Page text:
Both Jones and Robertson appeared four times each for Team USA with similar results. Each allowed a solo home run but nothing else. Jones said he brought his gold medal back to camp because he isn't yet ready to put it in his safety deposit box. His favorite moments of the tournament were brought on by raucous crowds.

"Once you get a crowd chanting USA that was a pretty cool moment," Jones said. "You're proud of representing your country, and once they did that, it all kind of set in, like, ‘Wow, this is happening.'

"It's just pure excitement, everybody going crazy."

Jones and Robertson said they're pleased to have returned to the relative tranquility of White Sox camp after they lived out of a suitcase for the previous 18 days. Both were set to meet with pitching coach Don Cooper and manager Rick Renteria to discuss their upcoming schedule. Jones said he expected to throw a side session on Friday in front of Cooper to have his mechanics reviewed. Robertson last pitched on Wednesday and didn't know when he'd throw again.

"They've been busy, obviously, with Robbie finishing up the last game," Renteria said. "We'll see how the schedule lines up in terms of their usage for the remaining 9-10 days."

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Robertson is pretty sure he won't need much work. Whereas the team's closer normally waits until the first week of March to appear in a game, Robertson has pitched in plenty this spring. Each of the last four has had a ton more intensity than any normal Cactus League work.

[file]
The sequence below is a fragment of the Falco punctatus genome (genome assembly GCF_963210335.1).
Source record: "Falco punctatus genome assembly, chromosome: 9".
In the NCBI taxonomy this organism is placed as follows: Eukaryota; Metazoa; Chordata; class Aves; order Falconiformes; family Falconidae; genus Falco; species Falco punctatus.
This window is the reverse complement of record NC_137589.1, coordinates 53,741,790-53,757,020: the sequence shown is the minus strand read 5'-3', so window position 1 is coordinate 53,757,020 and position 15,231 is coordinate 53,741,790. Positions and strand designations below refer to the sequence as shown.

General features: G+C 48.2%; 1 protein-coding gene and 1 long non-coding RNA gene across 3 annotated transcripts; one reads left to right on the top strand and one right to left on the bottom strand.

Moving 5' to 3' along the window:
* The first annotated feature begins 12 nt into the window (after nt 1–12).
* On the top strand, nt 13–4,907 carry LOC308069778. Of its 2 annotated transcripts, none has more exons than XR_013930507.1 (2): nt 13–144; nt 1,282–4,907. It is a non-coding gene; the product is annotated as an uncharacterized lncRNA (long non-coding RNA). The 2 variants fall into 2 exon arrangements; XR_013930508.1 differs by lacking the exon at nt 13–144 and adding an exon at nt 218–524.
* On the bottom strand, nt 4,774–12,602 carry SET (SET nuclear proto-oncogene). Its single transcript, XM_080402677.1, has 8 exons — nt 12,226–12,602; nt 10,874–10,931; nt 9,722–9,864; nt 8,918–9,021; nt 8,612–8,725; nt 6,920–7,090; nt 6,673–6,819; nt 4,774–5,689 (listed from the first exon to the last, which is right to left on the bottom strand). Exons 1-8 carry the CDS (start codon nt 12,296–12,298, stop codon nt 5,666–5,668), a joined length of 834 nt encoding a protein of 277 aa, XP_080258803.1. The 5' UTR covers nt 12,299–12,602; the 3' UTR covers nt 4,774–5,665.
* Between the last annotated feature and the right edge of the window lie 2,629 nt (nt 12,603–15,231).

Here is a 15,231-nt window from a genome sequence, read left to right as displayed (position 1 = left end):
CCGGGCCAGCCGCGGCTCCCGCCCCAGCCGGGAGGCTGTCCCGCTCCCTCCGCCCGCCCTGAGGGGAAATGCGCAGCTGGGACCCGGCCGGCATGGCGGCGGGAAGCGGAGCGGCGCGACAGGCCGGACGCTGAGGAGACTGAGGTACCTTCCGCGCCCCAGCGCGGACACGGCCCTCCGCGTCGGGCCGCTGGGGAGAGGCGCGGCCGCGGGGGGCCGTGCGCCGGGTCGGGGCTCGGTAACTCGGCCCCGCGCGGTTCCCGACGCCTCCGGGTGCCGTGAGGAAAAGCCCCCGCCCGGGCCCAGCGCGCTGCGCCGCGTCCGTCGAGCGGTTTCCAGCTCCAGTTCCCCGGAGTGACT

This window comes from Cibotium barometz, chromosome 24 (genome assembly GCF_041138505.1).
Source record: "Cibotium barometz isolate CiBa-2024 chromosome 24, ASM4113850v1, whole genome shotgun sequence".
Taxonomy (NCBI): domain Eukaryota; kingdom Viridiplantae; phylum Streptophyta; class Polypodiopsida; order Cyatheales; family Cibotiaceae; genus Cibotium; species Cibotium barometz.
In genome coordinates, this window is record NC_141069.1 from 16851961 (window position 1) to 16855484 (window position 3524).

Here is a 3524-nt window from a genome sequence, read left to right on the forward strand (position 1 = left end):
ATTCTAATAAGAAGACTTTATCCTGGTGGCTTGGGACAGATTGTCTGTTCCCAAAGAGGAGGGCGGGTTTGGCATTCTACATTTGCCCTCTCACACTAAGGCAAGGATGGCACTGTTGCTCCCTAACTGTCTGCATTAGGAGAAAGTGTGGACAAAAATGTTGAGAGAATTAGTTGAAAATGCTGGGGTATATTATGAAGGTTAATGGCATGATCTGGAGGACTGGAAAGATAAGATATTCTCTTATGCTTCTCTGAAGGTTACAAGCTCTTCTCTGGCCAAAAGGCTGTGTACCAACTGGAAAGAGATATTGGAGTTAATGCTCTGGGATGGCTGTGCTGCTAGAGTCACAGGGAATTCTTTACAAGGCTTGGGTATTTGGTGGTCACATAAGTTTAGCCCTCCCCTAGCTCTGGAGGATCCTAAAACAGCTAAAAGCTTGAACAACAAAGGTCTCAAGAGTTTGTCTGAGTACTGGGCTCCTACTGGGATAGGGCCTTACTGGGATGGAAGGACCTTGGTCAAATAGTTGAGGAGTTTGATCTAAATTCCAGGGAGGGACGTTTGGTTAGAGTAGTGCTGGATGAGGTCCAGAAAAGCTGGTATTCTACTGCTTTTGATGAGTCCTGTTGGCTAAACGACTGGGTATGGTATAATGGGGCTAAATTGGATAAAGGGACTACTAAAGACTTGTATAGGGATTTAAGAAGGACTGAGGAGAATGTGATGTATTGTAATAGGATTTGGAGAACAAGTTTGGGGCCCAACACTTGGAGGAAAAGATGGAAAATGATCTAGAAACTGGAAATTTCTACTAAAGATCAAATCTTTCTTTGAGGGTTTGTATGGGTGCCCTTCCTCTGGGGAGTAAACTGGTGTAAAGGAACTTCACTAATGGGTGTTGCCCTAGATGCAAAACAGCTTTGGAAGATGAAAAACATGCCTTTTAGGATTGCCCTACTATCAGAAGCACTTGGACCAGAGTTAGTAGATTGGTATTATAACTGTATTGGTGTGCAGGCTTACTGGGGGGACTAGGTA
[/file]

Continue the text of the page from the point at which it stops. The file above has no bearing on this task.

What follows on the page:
"It felt like playoff baseball really early in the year," Robertson said. "Just coming from Miami, trying to win a couple days in there was really hard. Fans were really loud. That place was a very intense environment, and it didn't feel like you were the home team at all.

"It felt like (a home game) when we were in San Diego We were the home team there, and when we got to L.A., same thing. Although, I will say that when we were playing the Japanese, it erupted a couple times when they had some big moments in their game. It was just a lot of fun to play in this whole event. It was definitely more than I expected."

Jose Quintana gets the Opening Day start for White Sox

Jose Quintana gets the Opening Day start for White Sox


GLENDALE, Ariz. — Jose Quintana has been named the Opening Day starter — for the White Sox.

While many are surprised he still hasn't been traded, few should be shocked by the news manager Rick Renteria delivered on Friday, when he announced Quintana would pitch the April 3 opener.